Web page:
What Music Should Accompany This
If there was a score to those years,
it was the somber percussion
of feed in a bucket, how we would
shake grain to call the cows, chickens,
kibble to call the dogs, call voicelessly
whatever would come. We spoke softly.
We knew shouting and chasing
what you want doesn’t work. We always
had something to say
and never needed to talk about ourselves.
Look, she’s hungry. She wants more.
Watch the funny way she does that.
Don’t you love it? I didn’t want dogs,
but there the strays were, in the ditches,
on the doormat. I let them in.
And so a life makes itself, awhile.
She wants to be kept forever.
I thought I would live in such a way,
walking about my small chores
in the stretching evening, forever.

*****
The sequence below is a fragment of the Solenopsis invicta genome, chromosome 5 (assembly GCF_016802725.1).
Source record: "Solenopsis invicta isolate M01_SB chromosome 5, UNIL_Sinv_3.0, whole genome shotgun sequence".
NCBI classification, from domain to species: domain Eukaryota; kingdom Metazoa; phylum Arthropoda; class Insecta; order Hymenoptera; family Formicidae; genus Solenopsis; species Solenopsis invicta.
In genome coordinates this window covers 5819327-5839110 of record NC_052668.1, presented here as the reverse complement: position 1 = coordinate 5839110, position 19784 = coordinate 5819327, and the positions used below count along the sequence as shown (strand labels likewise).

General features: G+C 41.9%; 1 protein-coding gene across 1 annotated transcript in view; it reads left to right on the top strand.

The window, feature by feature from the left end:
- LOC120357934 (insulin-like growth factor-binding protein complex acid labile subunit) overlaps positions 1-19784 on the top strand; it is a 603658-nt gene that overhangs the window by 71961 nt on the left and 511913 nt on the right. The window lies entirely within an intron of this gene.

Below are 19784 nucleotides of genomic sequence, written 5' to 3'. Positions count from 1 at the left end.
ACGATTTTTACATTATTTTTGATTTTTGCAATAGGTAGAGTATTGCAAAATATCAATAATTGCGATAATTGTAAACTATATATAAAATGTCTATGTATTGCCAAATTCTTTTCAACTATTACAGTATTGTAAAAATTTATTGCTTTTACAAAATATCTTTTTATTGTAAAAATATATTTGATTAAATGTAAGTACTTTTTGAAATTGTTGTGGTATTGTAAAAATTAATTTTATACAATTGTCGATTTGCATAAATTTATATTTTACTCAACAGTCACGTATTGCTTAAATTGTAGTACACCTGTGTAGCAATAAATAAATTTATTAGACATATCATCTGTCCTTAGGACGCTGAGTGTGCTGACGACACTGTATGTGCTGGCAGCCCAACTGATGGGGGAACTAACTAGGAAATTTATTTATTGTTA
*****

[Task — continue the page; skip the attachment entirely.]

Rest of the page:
It is not only strays who are disappointed.
A person may be kind and still possess
the command that means she will be
the one who decides to leave.
Even if it feels like all she has
is what finds her by chance, lingers by choice,
her companionship a woods’ cove
some happen into. The score to that time,
a common contentment that came with no tags
and went unnamed, was the hushed beat
of dogs’ feet on dirt, walking with us.
I used them, then, as symbols of how well
I could care for another, though they were becoming
the images of all I would give up,
what I would cry out about missing.
As if those lives had wandered away from me
and I was the one who would run for days
on a scent-memory toward
an end to which I thought I was bound. But toward —
that isn’t truly the movement that plays
over in my mind. When the dogs were
happiest, they did not need to be touched,
and no more affection than had been given.
Those were the days when I succeeded
in making love certain. They’d step ahead,
or sit at an angle, however slightly, away.about the author